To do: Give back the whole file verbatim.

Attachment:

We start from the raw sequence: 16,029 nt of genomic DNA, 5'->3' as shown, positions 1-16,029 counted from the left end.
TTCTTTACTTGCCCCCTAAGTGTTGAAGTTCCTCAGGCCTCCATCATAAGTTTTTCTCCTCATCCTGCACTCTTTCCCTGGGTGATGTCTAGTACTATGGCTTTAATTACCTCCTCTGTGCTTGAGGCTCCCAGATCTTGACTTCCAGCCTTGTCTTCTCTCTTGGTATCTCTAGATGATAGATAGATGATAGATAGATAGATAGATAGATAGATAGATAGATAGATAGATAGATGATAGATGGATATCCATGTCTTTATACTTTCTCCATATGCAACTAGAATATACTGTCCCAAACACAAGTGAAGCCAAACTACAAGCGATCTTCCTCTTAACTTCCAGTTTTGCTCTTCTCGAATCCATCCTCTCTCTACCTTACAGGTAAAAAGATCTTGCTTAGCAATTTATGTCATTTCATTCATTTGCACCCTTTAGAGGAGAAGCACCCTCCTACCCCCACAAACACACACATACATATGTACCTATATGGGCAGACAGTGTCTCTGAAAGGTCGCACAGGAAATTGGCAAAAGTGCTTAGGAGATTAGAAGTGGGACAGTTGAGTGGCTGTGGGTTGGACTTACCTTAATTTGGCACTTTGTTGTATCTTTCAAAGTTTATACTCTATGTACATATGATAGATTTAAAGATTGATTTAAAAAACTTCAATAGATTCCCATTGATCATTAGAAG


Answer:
We start from the raw sequence: 16,029 nt of genomic DNA, 5'->3' as shown, positions 1-16,029 counted from the left end.
TTCTTTACTTGCCCCCTAAGTGTTGAAGTTCCTCAGGCCTCCATCATAAGTTTTTCTCCTCATCCTGCACTCTTTCCCTGGGTGATGTCTAGTACTATGGCTTTAATTACCTCCTCTGTGCTTGAGGCTCCCAGATCTTGACTTCCAGCCTTGTCTTCTCTCTTGGTATCTCTAGATGATAGATAGATGATAGATAGATAGATAGATAGATAGATAGATAGATAGATAGATAGATGATAGATGGATATCCATGTCTTTATACTTTCTCCATATGCAACTAGAATATACTGTCCCAAACACAAGTGAAGCCAAACTACAAGCGATCTTCCTCTTAACTTCCAGTTTTGCTCTTCTCGAATCCATCCTCTCTCTACCTTACAGGTAAAAAGATCTTGCTTAGCAATTTATGTCATTTCATTCATTTGCACCCTTTAGAGGAGAAGCACCCTCCTACCCCCACAAACACACACATACATATGTACCTATATGGGCAGACAGTGTCTCTGAAAGGTCGCACAGGAAATTGGCAAAAGTGCTTAGGAGATTAGAAGTGGGACAGTTGAGTGGCTGTGGGTTGGACTTACCTTAATTTGGCACTTTGTTGTATCTTTCAAAGTTTATACTCTATGTACATATGATAGATTTAAAGATTGATTTAAAAAACTTCAATAGATTCCCATTGATCATTAGAAG